Lords went on to look at whether people claiming asylum should be able to drive in the UK, and considered if immigration advisors who do not charge for their services (for example charities or non-profit organisations) should have the advisor registration fee waived.
Immigration Bill committee stage day four: Wednesday 12 March
Members of the Lords began by discussing a series of amendments covering the practical implications of the proposed new requirement for landlords to check the immigration status of their tenants.
The confirmation that the scheme would be tested in a single place, prior to its wider introduction, and the announcement of an exemption for student lettings was broadly welcomed. Peers called for further exemptions, including tenancies organised for the homeless, for asylum seekers who make their own accommodation arrangements, and for academics from overseas.
Members also discussed suggested changes to the planned immigration health charge and proposals to limit access to bank accounts for disqualified persons.
Immigration Bill committee stage day three: Monday 10 March
Members of the Lords began by discussing the proposed health surcharge for immigrants, focusing on whether pregnant women should pay for treatment related to their pregnancy. Peers raised concerns around the introduction of charges, highlighting that they could create a risk that women will not attend antenatal care or will be denied access to services because of their inability to pay.
Peers also looked at proposed laws around access to tenancies, bank accounts, driving licences or other services for immigrants, and the impact these might have on overseas students.
Immigration Bill committee stage day two: Wednesday 5 March
Members of the Lords discussed how the new legislation would impact the right to appeal, specifically the planned introduction of administrative review to replace the right to a judicial tribunal. Peers also considered several amendments seeking to ensure the rights of children are protected, judicial discretion, and the assessment of financial circumstances for individuals seeking to enter or remain in the UK.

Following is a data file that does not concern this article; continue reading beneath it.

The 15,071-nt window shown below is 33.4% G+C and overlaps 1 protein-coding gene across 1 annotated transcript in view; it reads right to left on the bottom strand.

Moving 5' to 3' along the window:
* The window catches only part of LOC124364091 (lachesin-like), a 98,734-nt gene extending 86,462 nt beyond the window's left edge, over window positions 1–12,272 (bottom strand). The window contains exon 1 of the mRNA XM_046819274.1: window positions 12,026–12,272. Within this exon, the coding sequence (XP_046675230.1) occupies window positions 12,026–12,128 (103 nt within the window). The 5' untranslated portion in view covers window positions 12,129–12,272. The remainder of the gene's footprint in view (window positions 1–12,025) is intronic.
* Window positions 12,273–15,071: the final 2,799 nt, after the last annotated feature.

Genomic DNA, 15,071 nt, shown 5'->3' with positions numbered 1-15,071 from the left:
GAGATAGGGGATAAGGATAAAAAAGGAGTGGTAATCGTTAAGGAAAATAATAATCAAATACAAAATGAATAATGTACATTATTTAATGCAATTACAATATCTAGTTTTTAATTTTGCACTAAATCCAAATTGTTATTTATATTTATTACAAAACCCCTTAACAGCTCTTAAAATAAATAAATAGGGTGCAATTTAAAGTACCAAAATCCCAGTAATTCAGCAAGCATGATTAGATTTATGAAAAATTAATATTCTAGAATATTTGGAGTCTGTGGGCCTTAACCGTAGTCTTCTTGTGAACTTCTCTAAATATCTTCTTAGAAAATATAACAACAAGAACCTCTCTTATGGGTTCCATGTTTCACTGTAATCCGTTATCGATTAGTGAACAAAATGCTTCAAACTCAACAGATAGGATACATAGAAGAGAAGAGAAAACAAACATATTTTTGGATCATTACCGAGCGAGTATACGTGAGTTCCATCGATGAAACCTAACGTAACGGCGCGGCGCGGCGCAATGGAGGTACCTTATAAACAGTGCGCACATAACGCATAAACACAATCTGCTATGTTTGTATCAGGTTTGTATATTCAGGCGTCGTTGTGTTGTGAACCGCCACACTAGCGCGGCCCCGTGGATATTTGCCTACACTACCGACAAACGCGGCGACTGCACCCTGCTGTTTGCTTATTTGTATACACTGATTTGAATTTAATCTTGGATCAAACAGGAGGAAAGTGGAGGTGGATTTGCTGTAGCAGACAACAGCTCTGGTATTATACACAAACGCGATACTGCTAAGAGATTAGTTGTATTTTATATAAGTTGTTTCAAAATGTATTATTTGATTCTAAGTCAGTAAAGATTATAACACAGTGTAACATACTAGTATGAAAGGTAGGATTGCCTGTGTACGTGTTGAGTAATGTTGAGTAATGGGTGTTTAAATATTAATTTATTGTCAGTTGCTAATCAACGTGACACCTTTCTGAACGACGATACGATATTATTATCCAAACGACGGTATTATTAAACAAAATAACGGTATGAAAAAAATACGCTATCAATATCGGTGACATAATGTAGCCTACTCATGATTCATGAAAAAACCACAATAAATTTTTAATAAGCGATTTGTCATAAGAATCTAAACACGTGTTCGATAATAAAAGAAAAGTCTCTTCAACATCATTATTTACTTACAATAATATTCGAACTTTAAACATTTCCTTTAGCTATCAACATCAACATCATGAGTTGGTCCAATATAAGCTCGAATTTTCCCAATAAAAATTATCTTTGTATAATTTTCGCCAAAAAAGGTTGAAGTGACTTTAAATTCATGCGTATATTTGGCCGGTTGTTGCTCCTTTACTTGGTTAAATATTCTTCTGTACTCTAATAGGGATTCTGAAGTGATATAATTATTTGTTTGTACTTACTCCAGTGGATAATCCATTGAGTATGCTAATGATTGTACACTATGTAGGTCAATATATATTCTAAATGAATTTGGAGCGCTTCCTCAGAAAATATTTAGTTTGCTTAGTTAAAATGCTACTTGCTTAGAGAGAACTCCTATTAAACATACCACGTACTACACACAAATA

Immigration Bill committee stage day one: Wednesday 5 March
Members of the Lords discussed proposals to change the current process for the removal of persons unlawfully in the UK. Several members raised concerns about how these new powers would be enforced, and the potential impact on family members. Peers also considered a series of amendments to end the detention of children for immigration purposes, measures to address inappropriate detention and the right of appeal for international students in full-time study at a recognised UK higher education institution.
Immigration Bill second reading: Monday 10 February
Home Office minister Lord Taylor of Holbeach (Conservative), opened the debate and outlined the areas covered in the four parts of the bill: removals, appeals, migrants' access to services and tackling methods of circumventing immigration controls.
Many members of the Lords spoke of the benefits of properly managed migration, citing the contribution of migrants' skills and the subsequent impact on growth and investment, as particularly significant in today's global economy.
Several members warned that proposals for NHS charges for overseas students and the introduction of landlord-led immigration checks could cause a fall in the number of foreign students applying to UK universities, damaging the higher education sector.
Other issues raised included the position of vulnerable asylum seekers, particularly women and children, and the need to improve the current system of immigration appeals.
Immigration Bill summary
The bill seeks to make changes in the following areas of immigration law:
- access to services, facilities and employment by reference to immigration status
- marriage and civil partnership involving certain foreign nationals.